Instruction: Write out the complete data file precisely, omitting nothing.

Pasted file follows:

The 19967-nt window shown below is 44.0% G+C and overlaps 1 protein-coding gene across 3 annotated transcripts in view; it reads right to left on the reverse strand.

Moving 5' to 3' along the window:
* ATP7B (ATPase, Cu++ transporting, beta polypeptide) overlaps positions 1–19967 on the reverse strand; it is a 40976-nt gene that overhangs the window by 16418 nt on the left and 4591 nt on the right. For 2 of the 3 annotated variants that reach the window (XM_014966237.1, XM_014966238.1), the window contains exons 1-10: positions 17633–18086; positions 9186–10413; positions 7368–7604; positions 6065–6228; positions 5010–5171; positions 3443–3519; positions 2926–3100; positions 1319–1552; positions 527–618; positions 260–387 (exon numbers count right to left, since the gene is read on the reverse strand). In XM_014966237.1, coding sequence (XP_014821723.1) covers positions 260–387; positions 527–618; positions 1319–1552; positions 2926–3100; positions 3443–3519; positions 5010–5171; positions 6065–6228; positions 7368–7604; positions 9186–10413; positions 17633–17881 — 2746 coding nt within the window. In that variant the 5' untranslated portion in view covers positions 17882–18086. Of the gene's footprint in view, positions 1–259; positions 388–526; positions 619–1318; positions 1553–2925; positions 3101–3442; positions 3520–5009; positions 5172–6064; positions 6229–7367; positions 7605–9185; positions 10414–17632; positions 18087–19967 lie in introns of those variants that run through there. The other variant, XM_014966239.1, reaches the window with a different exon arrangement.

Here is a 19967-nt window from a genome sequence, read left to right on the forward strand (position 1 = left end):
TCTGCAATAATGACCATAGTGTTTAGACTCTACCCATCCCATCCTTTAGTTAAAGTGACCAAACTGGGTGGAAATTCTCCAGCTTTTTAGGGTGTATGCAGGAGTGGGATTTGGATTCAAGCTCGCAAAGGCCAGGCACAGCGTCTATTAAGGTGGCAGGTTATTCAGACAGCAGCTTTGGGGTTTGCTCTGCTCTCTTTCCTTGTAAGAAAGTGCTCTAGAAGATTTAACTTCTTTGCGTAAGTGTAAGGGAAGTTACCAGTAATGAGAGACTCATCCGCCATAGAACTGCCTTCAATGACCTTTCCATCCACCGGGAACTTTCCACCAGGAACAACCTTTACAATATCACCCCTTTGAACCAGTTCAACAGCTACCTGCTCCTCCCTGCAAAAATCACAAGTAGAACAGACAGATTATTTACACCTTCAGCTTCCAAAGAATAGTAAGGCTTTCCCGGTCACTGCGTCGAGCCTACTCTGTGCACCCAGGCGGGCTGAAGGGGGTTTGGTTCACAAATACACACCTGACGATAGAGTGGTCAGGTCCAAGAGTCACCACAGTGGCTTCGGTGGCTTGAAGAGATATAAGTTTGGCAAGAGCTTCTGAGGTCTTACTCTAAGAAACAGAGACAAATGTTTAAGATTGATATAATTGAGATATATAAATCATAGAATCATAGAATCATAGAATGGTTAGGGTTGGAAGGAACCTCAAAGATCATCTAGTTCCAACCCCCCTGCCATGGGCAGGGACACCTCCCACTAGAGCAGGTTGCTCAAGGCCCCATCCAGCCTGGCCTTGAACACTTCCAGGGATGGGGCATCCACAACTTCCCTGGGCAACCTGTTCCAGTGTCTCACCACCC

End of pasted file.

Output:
The 19967-nt window shown below is 44.0% G+C and overlaps 1 protein-coding gene across 3 annotated transcripts in view; it reads right to left on the reverse strand.

Moving 5' to 3' along the window:
* ATP7B (ATPase, Cu++ transporting, beta polypeptide) overlaps positions 1–19967 on the reverse strand; it is a 40976-nt gene that overhangs the window by 16418 nt on the left and 4591 nt on the right. For 2 of the 3 annotated variants that reach the window (XM_014966237.1, XM_014966238.1), the window contains exons 1-10: positions 17633–18086; positions 9186–10413; positions 7368–7604; positions 6065–6228; positions 5010–5171; positions 3443–3519; positions 2926–3100; positions 1319–1552; positions 527–618; positions 260–387 (exon numbers count right to left, since the gene is read on the reverse strand). In XM_014966237.1, coding sequence (XP_014821723.1) covers positions 260–387; positions 527–618; positions 1319–1552; positions 2926–3100; positions 3443–3519; positions 5010–5171; positions 6065–6228; positions 7368–7604; positions 9186–10413; positions 17633–17881 — 2746 coding nt within the window. In that variant the 5' untranslated portion in view covers positions 17882–18086. Of the gene's footprint in view, positions 1–259; positions 388–526; positions 619–1318; positions 1553–2925; positions 3101–3442; positions 3520–5009; positions 5172–6064; positions 6229–7367; positions 7605–9185; positions 10414–17632; positions 18087–19967 lie in introns of those variants that run through there. The other variant, XM_014966239.1, reaches the window with a different exon arrangement.

Here is a 19967-nt window from a genome sequence, read left to right on the forward strand (position 1 = left end):
TCTGCAATAATGACCATAGTGTTTAGACTCTACCCATCCCATCCTTTAGTTAAAGTGACCAAACTGGGTGGAAATTCTCCAGCTTTTTAGGGTGTATGCAGGAGTGGGATTTGGATTCAAGCTCGCAAAGGCCAGGCACAGCGTCTATTAAGGTGGCAGGTTATTCAGACAGCAGCTTTGGGGTTTGCTCTGCTCTCTTTCCTTGTAAGAAAGTGCTCTAGAAGATTTAACTTCTTTGCGTAAGTGTAAGGGAAGTTACCAGTAATGAGAGACTCATCCGCCATAGAACTGCCTTCAATGACCTTTCCATCCACCGGGAACTTTCCACCAGGAACAACCTTTACAATATCACCCCTTTGAACCAGTTCAACAGCTACCTGCTCCTCCCTGCAAAAATCACAAGTAGAACAGACAGATTATTTACACCTTCAGCTTCCAAAGAATAGTAAGGCTTTCCCGGTCACTGCGTCGAGCCTACTCTGTGCACCCAGGCGGGCTGAAGGGGGTTTGGTTCACAAATACACACCTGACGATAGAGTGGTCAGGTCCAAGAGTCACCACAGTGGCTTCGGTGGCTTGAAGAGATATAAGTTTGGCAAGAGCTTCTGAGGTCTTACTCTAAGAAACAGAGACAAATGTTTAAGATTGATATAATTGAGATATATAAATCATAGAATCATAGAATCATAGAATGGTTAGGGTTGGAAGGAACCTCAAAGATCATCTAGTTCCAACCCCCCTGCCATGGGCAGGGACACCTCCCACTAGAGCAGGTTGCTCAAGGCCCCATCCAGCCTGGCCTTGAACACTTCCAGGGATGGGGCATCCACAACTTCCCTGGGCAACCTGTTCCAGTGTCTCACCACCC